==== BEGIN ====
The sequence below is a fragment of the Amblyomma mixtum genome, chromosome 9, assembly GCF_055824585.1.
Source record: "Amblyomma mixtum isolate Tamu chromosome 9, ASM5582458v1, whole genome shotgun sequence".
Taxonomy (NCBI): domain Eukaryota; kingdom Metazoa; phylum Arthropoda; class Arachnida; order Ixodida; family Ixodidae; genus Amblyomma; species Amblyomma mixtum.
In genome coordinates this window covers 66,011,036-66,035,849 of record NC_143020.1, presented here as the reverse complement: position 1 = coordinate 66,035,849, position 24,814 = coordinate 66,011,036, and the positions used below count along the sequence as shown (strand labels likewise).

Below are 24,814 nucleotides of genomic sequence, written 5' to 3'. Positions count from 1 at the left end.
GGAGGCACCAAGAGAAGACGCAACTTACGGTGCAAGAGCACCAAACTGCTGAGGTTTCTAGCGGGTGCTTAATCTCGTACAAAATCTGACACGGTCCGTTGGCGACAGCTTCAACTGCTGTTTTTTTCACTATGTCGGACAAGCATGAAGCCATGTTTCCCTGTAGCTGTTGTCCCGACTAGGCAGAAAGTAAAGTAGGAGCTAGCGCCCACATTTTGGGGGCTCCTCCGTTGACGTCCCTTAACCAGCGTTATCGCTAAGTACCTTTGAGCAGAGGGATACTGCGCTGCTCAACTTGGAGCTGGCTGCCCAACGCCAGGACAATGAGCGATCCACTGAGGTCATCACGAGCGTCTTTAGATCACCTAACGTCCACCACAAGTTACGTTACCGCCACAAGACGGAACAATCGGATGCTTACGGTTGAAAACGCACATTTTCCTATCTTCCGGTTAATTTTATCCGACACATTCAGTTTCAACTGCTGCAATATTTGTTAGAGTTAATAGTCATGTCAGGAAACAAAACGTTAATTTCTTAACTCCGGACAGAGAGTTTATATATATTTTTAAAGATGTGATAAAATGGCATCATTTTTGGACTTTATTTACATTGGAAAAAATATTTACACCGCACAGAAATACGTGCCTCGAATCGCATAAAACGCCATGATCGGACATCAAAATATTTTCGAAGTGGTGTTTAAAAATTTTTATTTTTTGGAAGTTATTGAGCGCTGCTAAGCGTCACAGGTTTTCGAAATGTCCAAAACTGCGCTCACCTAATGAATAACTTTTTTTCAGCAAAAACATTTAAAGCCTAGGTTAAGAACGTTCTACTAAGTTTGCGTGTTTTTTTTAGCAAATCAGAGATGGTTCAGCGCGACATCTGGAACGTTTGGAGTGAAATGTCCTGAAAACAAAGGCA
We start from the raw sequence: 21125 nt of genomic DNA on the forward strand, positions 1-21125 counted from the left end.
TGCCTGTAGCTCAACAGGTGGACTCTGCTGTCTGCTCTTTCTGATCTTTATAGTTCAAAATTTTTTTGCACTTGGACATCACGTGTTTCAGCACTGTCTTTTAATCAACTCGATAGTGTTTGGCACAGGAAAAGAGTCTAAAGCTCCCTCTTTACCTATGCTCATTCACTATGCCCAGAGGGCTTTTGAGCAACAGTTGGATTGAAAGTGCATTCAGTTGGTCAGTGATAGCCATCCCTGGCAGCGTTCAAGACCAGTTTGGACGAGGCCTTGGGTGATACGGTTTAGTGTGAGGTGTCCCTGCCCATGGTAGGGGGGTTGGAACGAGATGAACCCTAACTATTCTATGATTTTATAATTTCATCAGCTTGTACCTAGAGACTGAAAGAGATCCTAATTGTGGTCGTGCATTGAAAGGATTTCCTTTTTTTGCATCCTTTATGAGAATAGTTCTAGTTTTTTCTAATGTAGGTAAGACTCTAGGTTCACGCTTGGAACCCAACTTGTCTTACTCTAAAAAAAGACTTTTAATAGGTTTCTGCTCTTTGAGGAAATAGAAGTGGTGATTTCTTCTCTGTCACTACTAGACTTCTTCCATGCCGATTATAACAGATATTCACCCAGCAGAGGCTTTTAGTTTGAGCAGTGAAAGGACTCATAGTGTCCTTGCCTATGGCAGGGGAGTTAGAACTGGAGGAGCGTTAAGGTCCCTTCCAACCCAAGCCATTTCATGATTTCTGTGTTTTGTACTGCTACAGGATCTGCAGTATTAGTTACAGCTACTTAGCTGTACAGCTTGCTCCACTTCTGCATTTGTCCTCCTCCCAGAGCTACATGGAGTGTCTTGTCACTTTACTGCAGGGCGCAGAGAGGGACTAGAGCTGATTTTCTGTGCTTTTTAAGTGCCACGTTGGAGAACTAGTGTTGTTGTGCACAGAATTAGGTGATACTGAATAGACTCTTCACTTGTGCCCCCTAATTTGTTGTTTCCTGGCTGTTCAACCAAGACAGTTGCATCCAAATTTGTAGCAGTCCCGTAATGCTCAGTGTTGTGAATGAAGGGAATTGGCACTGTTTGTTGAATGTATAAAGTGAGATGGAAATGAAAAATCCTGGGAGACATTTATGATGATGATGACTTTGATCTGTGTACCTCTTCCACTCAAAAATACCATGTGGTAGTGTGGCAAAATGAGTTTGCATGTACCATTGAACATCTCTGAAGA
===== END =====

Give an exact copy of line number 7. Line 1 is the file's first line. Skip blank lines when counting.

We start from the raw sequence: 21125 nt of genomic DNA on the forward strand, positions 1-21125 counted from the left end.